If you tend to be a goal-oriented person, as I am, popular phrases such as successful aging, graceful aging, and positive aging will likely sound appealing.
You’ll gravitate toward these phrases and will want to achieve whatever is their implied carrot.
They sound good, don’t they?
I learned about these catchy phrases when I started digging into what ‘living my best in midlife’ means for me. I used them myself. “Yes,” I said, “more power to all midlifers.”
But then, as I tried to figure out what exactly I needed to do to be successfully — or gracefully or positively — aging, I began to feel uneasy.
On the surface, all these phrases are good and intended to be motivational. But they carry a subtle and underlying set of standards that we are encouraged to attain.
Think about it. What would make midlife and the aging process successful? Or graceful? Or positive? What image came to your mind?
As soon as we try to define those terms, we cannot avoid setting parameters and standards of beauty, success, health, wealth, grace, and positivity.
Why use words that are limiting and exclusionary?
The thing is, we arrive at this stage in our life from different entry points.
Some of us get here reasonably healthy and strong, while some are challenged with a variety of health issues. Some, due to great genes, get to midlife with hardly any wrinkles to boast of while others’ faces are deeply lined with life’s experiences.
Some have amassed great wealth and can simply retire and focus on their golf game. Others have to continue to work. Some are divorced, while others are looking forward to celebrating silver and golden anniversaries.
My point? Using phrases that subconsciously communicate a set of standards is discouraging and limiting for many people — no matter the original motivational intent of these phrases.
Haven’t we already lived a lifetime of striving to meet standards of beauty, success, and wealth?
It’s about time we give ourselves a break in the second half of our lives and live according to our set of values and priorities.
What makes you happy? What feels good and easeful?
What creates a sense of pride? What makes your heart swell with joy?
What makes for a good night’s sleep in your world?
Additional Suggested Reading
- One life lesson I’ve learned (though it took me a while!) is that the more I fight what ‘is’, the harder it is for me, and the more difficult my experience becomes. I used to think I had to always be fighting — and fighting hard — because I didn’t want to be complacent or simply take whatever life gave. But I’ve since been learning about a kinder approach and self-compassion, and this article from the School of Life about a more self-accepting life hits the right spots.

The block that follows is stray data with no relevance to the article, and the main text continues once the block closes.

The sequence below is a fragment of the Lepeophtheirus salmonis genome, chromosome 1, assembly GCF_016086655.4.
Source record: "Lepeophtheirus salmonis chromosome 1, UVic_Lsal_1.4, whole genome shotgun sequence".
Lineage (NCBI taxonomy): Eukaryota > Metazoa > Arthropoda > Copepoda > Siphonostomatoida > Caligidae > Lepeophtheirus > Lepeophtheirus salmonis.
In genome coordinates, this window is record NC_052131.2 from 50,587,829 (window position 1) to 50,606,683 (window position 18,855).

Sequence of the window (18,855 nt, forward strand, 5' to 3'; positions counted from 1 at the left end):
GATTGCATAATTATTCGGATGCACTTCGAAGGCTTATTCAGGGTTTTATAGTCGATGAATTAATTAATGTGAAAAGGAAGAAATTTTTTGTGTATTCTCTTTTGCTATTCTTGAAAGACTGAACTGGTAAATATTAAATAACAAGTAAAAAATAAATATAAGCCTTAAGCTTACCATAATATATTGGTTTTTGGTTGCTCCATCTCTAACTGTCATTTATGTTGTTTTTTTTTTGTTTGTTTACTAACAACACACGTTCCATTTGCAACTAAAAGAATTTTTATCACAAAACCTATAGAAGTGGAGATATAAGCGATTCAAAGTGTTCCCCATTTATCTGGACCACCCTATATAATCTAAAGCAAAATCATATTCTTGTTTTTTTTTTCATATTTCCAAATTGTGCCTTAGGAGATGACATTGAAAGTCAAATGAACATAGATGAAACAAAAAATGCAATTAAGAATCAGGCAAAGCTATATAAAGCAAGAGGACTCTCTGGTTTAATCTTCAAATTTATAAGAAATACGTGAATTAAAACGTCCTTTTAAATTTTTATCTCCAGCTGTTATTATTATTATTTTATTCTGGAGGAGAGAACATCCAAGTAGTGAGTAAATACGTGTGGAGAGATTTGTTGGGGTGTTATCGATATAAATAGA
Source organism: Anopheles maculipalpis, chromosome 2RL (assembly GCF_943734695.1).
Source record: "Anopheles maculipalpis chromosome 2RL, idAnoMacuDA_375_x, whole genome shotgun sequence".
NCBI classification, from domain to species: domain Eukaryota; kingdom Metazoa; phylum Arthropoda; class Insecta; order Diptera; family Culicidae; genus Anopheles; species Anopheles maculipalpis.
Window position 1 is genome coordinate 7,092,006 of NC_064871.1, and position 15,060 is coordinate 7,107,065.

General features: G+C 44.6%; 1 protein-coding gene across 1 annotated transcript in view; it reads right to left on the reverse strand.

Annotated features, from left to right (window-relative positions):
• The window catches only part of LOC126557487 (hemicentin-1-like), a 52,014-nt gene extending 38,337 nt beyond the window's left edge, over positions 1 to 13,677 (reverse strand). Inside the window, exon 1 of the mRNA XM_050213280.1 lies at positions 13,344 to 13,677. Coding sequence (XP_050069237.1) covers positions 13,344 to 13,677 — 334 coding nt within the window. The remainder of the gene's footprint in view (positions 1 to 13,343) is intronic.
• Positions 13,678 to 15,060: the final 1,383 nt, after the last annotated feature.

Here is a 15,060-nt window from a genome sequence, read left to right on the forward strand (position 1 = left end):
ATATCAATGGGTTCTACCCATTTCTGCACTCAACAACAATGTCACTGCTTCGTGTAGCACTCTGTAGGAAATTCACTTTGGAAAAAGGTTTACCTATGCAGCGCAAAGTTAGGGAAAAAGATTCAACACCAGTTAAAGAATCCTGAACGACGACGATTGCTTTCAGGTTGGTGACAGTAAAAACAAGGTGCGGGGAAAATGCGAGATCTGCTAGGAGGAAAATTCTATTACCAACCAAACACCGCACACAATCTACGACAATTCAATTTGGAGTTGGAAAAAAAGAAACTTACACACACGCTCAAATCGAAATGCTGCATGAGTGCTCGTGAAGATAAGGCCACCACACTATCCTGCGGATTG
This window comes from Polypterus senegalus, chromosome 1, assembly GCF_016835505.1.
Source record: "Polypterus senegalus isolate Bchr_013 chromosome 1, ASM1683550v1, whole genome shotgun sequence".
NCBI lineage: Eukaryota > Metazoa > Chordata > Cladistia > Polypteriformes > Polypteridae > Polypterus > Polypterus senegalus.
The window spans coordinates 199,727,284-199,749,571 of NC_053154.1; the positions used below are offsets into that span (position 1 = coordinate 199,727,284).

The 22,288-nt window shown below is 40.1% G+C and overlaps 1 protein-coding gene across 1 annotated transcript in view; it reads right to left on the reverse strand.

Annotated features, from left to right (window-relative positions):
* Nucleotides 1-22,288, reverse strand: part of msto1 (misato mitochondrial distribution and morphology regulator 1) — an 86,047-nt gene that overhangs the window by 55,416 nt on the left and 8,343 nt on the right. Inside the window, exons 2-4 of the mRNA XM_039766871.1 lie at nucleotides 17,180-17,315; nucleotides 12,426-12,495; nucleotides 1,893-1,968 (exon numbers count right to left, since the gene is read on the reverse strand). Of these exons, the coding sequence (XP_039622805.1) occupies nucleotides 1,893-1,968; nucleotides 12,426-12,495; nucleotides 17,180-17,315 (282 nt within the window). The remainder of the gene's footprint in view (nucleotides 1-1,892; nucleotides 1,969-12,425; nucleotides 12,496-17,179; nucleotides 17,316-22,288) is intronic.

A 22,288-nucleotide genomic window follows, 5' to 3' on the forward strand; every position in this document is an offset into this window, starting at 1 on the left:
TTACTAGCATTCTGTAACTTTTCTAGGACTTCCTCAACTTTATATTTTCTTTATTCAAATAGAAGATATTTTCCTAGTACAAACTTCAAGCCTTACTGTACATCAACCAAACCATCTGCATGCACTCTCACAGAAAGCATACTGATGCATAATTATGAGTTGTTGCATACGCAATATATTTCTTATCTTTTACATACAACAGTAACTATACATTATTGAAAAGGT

- One of the current leading voices around fighting ageism is Ashton Applewhite, and she suggests that rather than identifying as young, or old, or middle-aged, we refer to ourselves as an old person in training. Applewhite says that identifying as an old person in training “opts for purpose and intent over dread and denial. It connects us empathically with our future selves.”
Mull It Over
“Life is like that. We can look at it one way and be scared, or angry, or worried. Or we can look at it another way and see an exciting challenge. We can choose to look at something as an obstacle or an opportunity. We can see chaos if we look closely, we can see order if we look from afar.” — Ryan Holiday, The Obstacle is The Way
This Chair Rocks: A Manifesto Against Ageism
by Ashton Applewhite
In our youth-obsessed culture, we’re bombarded by media images and messages about the despairs and declines of our later years. Wrinkles are embarrassing. Gray hair should be colored, and bald heads covered with implants. Older minds and bodies are too frail to keep up with the pace of the modern working world. Older people should just step aside for the new generation.
Lively, funny, and deeply researched, This Chair Rocks examines how ageist stereotypes cripple the way our brains and bodies function, looks at ageism in the workplace and the bedroom, and exposes the cost of the all-American myth of independence, critiques the portrayal of elders as burdens to society, describes what an all-age-friendly world would look like, and offers a rousing call to action.